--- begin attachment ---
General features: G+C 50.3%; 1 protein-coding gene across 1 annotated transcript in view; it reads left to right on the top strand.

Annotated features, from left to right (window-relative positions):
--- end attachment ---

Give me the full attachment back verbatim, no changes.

General features: G+C 50.3%; 1 protein-coding gene across 1 annotated transcript in view; it reads left to right on the top strand.

Annotated features, from left to right (window-relative positions):